A SpaceX Falcon 9 rocket carrying top secret cargo blasted off from Cape Canaveral Air Force Station at 8 p.m. EST Sunday.
Early phases of the flight appeared normal. Due to the classified nature of the payload, called ZUMA, SpaceX stopped providing updates on the mission after the rocket's nose cone separated about three minutes into flight.
Nearly eight minutes after launch the Falcon 9's first stage returned to the Cape, making a perfect touchdown at Landing Zone One.
Little is known about the ZUMA payload, other than its launch was procured for the U.S. government by Northrop Grumman, and that the satellite was destined for low Earth orbit.
For SpaceX, the way is now cleared for their Florida-based launch team to concentrate solely on getting the new Falcon Heavy rocket ready for its first flight.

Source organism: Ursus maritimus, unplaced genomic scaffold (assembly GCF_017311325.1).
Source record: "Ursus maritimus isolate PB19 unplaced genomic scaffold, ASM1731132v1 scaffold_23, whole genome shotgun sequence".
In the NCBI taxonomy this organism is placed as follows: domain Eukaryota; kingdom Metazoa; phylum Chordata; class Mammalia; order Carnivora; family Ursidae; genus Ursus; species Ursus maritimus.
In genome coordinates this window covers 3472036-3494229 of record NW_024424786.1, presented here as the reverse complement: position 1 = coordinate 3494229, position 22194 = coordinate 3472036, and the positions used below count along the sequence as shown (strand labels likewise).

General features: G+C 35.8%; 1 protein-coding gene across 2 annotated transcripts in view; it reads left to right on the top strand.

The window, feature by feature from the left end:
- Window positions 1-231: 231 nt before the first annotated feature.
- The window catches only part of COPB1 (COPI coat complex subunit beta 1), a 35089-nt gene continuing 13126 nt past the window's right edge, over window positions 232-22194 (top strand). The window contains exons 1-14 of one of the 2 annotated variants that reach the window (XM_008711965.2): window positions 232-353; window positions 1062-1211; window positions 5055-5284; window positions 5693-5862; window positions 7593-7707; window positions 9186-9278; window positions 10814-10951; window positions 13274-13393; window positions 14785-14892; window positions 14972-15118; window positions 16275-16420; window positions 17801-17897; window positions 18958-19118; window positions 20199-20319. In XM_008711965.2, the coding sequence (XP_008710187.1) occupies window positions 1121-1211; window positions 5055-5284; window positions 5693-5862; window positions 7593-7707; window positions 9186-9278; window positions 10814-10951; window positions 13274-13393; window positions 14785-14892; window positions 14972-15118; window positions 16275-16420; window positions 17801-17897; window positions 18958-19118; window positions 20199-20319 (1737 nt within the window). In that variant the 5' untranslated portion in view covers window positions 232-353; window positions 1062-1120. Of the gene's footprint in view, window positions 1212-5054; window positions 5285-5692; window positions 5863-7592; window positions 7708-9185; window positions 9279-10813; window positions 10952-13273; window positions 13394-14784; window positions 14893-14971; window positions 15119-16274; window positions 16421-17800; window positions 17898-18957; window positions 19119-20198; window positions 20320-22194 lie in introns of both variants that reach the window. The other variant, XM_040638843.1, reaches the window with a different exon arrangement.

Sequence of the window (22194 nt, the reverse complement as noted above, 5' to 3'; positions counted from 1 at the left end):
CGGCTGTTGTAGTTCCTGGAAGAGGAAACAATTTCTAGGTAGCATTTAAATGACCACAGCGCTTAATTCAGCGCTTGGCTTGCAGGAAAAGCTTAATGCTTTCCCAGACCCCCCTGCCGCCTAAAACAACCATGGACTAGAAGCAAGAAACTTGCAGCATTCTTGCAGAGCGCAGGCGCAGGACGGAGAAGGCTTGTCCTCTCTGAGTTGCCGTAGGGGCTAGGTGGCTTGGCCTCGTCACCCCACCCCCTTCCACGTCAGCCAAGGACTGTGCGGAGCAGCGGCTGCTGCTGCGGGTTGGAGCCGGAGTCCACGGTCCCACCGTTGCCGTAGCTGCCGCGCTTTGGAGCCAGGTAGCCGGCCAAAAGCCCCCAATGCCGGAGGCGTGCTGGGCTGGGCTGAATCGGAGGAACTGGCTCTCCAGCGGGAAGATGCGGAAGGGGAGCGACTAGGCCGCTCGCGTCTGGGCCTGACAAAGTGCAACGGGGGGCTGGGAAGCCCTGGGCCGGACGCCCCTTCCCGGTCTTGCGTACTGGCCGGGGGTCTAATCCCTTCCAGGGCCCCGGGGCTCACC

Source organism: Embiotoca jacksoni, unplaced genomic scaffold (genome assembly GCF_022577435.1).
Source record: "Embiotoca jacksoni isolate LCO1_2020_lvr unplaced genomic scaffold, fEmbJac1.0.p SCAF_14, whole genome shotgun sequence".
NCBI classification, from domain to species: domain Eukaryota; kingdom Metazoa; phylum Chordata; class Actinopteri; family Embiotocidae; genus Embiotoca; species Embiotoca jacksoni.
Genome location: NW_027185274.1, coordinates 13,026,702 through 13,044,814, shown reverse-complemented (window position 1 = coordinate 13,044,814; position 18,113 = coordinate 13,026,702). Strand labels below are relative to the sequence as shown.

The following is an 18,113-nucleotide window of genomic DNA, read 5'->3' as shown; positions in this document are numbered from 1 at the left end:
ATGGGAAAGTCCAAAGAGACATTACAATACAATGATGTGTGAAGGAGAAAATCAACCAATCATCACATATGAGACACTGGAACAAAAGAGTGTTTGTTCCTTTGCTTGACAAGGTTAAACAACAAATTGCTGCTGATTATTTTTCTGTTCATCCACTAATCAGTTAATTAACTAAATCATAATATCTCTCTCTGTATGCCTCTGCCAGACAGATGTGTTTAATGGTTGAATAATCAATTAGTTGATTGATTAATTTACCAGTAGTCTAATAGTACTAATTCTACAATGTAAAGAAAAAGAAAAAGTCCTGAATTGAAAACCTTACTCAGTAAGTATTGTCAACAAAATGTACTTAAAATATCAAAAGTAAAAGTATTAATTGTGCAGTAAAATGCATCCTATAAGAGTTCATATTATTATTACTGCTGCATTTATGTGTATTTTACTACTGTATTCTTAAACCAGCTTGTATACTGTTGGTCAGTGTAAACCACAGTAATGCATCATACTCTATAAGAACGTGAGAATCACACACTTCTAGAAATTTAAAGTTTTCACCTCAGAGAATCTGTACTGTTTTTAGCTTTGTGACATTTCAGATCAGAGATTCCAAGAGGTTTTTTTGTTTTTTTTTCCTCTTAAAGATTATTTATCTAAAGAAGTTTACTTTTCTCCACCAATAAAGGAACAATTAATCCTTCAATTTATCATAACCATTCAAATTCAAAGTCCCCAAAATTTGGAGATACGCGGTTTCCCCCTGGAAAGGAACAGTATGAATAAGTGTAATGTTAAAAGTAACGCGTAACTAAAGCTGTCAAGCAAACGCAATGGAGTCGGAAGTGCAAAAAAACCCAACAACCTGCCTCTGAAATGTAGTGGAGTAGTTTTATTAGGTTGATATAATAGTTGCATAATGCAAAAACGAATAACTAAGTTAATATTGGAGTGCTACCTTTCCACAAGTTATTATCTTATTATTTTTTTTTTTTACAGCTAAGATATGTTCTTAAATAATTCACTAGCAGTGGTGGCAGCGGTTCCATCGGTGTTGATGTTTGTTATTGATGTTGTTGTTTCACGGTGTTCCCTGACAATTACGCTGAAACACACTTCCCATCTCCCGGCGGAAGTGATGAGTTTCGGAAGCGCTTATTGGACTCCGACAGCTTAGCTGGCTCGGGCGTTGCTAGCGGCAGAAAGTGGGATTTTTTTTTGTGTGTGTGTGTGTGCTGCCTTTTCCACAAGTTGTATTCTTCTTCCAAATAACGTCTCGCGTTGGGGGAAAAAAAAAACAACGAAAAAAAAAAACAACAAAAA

The monster rocket recently was erected at Kennedy Space Center's pad 39A for fit checks. Next step is for a static test fire of the rocket's 27 main engines.
If that process goes well, Elon Musk has indicated his hopes to launch the Falcon Heavy before the end of January.
In the meantime, the next launch from the Cape is now expected to be a United Launch Alliance Atlas 5 carrying a military communications satellite.That launch is targeted for Thursday, January 18, between 7:40 and 8:20 p.m. EST.
-- Jim Banke